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Meet Patricia Frischer of San Diego Visual Arts Network

Today we’d like to introduce you to Patricia Frischer.

So, before we jump into specific questions about the business, why don’t you give us some details about you and your story.
I have a Masters of Art degree as a sculptor which I earned from California College of Art in the Bay area in 1972.

Instead of staying in San Francisco as a teacher, I chose to see the world and ended up running an art sales gallery in London, having a few years as the director of the galleries at Humboldt State University and then heading an art department at an international school in Nottinghill Gate. I only came back to California in 1998.

That 25 years made a big difference in the art world in America. Arts education was slashed, the stock markets had crashed more than once, funding for the art went down the tubes, the art market went sky high, baby boomers were on their way to early retirement and everyone is wondering how to involve the millennials.

I re-entered America wanting to make my own art again and also hoping to create a rich and interesting world to inhabit. Three of the images are those of my own work.

Great, so let’s dig a little deeper into the story – has it been an easy path overall and if not, what were the challenges you’ve had to overcome?
Before I arrived in San Diego I was used to a well-organized art scene in London which was documented and where information was easily available. San Diego didn’t even have an art guide and I had to meet people one at a time to find out where the action was.

This turned out to be an advantage as it is the people that you meet that become your collaborators. You cannot achieve anything without a team and I was lucky to have the help of an enormous amount of volunteers. It is vital that you do not overwhelm or burn out a volunteer base so our volunteers only work project by project.

That means that there is little to no hierarchy in our non-profit. The disadvantage is that that without paid staff, it is hard to last for very long. But the advantage is that you don’t have to self-perpetuate when you are no longer serving a good purpose.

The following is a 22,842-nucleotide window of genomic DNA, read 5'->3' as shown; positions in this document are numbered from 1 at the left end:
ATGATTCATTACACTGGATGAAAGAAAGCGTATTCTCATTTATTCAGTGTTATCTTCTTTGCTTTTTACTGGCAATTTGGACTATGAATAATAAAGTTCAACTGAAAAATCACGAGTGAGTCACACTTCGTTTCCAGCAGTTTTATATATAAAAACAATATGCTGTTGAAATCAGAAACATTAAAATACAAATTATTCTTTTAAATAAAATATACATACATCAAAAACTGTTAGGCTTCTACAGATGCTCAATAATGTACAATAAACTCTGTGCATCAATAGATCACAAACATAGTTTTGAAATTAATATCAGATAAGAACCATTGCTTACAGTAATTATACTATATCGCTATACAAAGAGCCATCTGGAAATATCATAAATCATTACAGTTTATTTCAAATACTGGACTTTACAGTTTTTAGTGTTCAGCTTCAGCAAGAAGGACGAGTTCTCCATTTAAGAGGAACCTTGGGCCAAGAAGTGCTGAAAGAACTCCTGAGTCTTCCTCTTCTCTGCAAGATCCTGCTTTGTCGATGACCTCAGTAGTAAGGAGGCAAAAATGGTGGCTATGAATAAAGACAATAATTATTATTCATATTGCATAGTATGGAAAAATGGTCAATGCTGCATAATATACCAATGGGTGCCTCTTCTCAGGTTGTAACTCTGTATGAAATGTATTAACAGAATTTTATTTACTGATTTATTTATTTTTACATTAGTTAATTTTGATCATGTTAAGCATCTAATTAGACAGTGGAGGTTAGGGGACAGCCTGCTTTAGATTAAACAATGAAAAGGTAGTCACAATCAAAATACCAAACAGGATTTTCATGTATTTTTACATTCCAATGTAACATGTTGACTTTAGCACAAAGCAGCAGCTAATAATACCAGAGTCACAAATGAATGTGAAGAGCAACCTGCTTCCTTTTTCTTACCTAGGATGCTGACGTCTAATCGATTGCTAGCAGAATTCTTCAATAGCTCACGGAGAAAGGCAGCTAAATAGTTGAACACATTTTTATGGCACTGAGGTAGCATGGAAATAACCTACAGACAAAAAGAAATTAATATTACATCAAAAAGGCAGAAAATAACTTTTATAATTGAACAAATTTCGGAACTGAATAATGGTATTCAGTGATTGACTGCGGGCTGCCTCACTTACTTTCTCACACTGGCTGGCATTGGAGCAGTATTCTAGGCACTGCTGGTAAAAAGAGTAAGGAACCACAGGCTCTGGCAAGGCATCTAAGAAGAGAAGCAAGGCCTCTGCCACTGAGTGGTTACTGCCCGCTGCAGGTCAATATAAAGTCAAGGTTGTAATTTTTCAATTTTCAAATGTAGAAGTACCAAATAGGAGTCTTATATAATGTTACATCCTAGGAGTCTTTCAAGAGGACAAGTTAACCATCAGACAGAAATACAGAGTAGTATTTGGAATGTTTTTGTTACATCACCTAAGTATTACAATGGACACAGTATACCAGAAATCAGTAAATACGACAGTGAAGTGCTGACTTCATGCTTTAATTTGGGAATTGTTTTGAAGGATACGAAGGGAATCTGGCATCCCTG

San Diego Visual Arts Network – what should we know? What do you guys do best? What sets you apart from the competition?
San Diego Visual Arts Network started in 2003 well before anyone else had a website directory for the arts. In order to promote the site and draw an audience (we now have over one million hits a year and get 4-5000 unique visitors a month and represents 2500 visual arts resources countywide), we choose projects that would involve large groups of artists, cross-pollinate them with other genres and draw large numbers of numbers of viewers.

We offer a free directory for the visual arts and an events calendar with a connected app that can automatically locate where you are and what events are near you at any time.

What moment in your career do you look back most fondly on?
Some of the projects I have produced include Little and Large (sculputors making jewelry and vice versa with over 140 artists in 40 venues), Art Meets Fashion (ten-four member team with artist, fashion designer, documentor and teacher and a fashion show at the SD Airport and NTC seen by over 1000 people), Hats off to Life (celebrating a dozen elderly citizen with artist made hats), Movers and Shakers (two exhibitions with a total of 80 artist making portrais of 80 VIP in the visual arts community), the San Diego Art Prize (now in its 12th year awarding 52 established and emerging artist, with a cash award and exhibitions) and DNA of Creativity (4 large teams of 20 or more that combined art and science resulting in a high quality exhibition at Oceanside Museum of art). Three of the images represent work by artist in these projects.

Being able to combine a business attitude with out of the box creative thinking enabled me to find a space in the art world where I could make a difference. But I think having a vision of the future for the arts in San Diego is the single most important quality that I contribute. This is not my personal vision but one developed from observing the history of our region and speaking to colleagues and community leaders.

We need a countywide arts council which advocates for arts and culture on all level or business and government. The first steps to re-forming an arts council was the development the North County Arts Network (NCAN). The site we developed for North County can be duplicated for the south, east and even central San Diego. The formation of an SD County Arts Council as an independent non-profit with NCAN as a DBA of that entity is a service that also can be extended to other parts of the community. That would be my proudest moment.

Contact Info:

Image Credit:
Fritzie Urkhart

Getting in touch: SDVoyager is built on recommendations from the community; it’s how we uncover hidden gems, so if you know someone who deserves recognition please let us know here.


  1. Patricia Frischer

    April 12, 2018 at 7:08 pm

    Image 1, 2, and 4 our my own work. Image 3 is by Michelle Kurtis Cole, one of our DNA of Creativity artist shown at OMA. Image 5 is a selection of SD Art Prize Artist. Image 6 are images from all the rest of the SDVAN projects.
    Thank you for posting this article. with sincere thanks, Patricia Frischer

  2. Patricia Frischer

    April 12, 2018 at 9:13 pm

    Please note: the correct spelling of the photo credit for the portrait of Patricia Frischer is FRITZIE URQUHART. Thank you.

  3. Kira Carrillo Corser

    April 13, 2018 at 1:56 pm

    Patricia is such an amazing vionary and asset to San Diego! So grateful to her and to you for featuring her.

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